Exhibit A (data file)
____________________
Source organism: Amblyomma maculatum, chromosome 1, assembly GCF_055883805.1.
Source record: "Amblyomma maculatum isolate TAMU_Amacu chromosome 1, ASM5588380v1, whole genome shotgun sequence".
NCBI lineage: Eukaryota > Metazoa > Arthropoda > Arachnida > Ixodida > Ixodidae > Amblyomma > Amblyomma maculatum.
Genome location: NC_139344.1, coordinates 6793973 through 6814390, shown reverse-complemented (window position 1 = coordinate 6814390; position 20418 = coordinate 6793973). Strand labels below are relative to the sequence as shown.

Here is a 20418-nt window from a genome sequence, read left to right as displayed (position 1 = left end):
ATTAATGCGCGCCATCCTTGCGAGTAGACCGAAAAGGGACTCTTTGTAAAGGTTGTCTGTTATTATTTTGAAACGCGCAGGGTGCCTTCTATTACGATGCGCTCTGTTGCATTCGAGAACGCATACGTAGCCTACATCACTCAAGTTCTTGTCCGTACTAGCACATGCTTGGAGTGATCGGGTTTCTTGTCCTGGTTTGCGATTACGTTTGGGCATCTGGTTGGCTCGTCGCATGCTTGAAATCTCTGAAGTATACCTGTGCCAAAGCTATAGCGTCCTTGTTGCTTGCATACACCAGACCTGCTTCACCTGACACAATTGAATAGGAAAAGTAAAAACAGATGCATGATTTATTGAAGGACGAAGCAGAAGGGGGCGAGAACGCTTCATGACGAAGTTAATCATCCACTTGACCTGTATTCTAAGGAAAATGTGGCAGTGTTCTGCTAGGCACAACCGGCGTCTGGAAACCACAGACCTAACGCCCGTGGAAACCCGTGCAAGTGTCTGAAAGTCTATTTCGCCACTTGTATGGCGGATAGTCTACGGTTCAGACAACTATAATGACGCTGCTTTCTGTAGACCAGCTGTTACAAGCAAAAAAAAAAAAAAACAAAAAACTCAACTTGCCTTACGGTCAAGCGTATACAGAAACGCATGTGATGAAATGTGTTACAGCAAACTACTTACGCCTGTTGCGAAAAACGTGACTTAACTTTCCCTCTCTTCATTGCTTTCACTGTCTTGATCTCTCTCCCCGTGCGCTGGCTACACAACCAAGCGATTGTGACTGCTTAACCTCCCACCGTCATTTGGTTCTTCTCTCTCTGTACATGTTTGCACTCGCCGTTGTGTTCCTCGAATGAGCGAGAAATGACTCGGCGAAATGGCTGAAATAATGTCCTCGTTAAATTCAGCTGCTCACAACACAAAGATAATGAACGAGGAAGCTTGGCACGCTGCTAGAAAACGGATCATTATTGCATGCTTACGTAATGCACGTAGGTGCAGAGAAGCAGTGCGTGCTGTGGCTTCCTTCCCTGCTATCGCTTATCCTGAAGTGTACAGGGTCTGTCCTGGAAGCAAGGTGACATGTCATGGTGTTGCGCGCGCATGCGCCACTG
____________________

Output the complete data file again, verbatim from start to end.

Source organism: Amblyomma maculatum, chromosome 1, assembly GCF_055883805.1.
Source record: "Amblyomma maculatum isolate TAMU_Amacu chromosome 1, ASM5588380v1, whole genome shotgun sequence".
NCBI lineage: Eukaryota > Metazoa > Arthropoda > Arachnida > Ixodida > Ixodidae > Amblyomma > Amblyomma maculatum.
Genome location: NC_139344.1, coordinates 6793973 through 6814390, shown reverse-complemented (window position 1 = coordinate 6814390; position 20418 = coordinate 6793973). Strand labels below are relative to the sequence as shown.

Here is a 20418-nt window from a genome sequence, read left to right as displayed (position 1 = left end):
ATTAATGCGCGCCATCCTTGCGAGTAGACCGAAAAGGGACTCTTTGTAAAGGTTGTCTGTTATTATTTTGAAACGCGCAGGGTGCCTTCTATTACGATGCGCTCTGTTGCATTCGAGAACGCATACGTAGCCTACATCACTCAAGTTCTTGTCCGTACTAGCACATGCTTGGAGTGATCGGGTTTCTTGTCCTGGTTTGCGATTACGTTTGGGCATCTGGTTGGCTCGTCGCATGCTTGAAATCTCTGAAGTATACCTGTGCCAAAGCTATAGCGTCCTTGTTGCTTGCATACACCAGACCTGCTTCACCTGACACAATTGAATAGGAAAAGTAAAAACAGATGCATGATTTATTGAAGGACGAAGCAGAAGGGGGCGAGAACGCTTCATGACGAAGTTAATCATCCACTTGACCTGTATTCTAAGGAAAATGTGGCAGTGTTCTGCTAGGCACAACCGGCGTCTGGAAACCACAGACCTAACGCCCGTGGAAACCCGTGCAAGTGTCTGAAAGTCTATTTCGCCACTTGTATGGCGGATAGTCTACGGTTCAGACAACTATAATGACGCTGCTTTCTGTAGACCAGCTGTTACAAGCAAAAAAAAAAAAAAACAAAAAACTCAACTTGCCTTACGGTCAAGCGTATACAGAAACGCATGTGATGAAATGTGTTACAGCAAACTACTTACGCCTGTTGCGAAAAACGTGACTTAACTTTCCCTCTCTTCATTGCTTTCACTGTCTTGATCTCTCTCCCCGTGCGCTGGCTACACAACCAAGCGATTGTGACTGCTTAACCTCCCACCGTCATTTGGTTCTTCTCTCTCTGTACATGTTTGCACTCGCCGTTGTGTTCCTCGAATGAGCGAGAAATGACTCGGCGAAATGGCTGAAATAATGTCCTCGTTAAATTCAGCTGCTCACAACACAAAGATAATGAACGAGGAAGCTTGGCACGCTGCTAGAAAACGGATCATTATTGCATGCTTACGTAATGCACGTAGGTGCAGAGAAGCAGTGCGTGCTGTGGCTTCCTTCCCTGCTATCGCTTATCCTGAAGTGTACAGGGTCTGTCCTGGAAGCAAGGTGACATGTCATGGTGTTGCGCGCGCATGCGCCACTG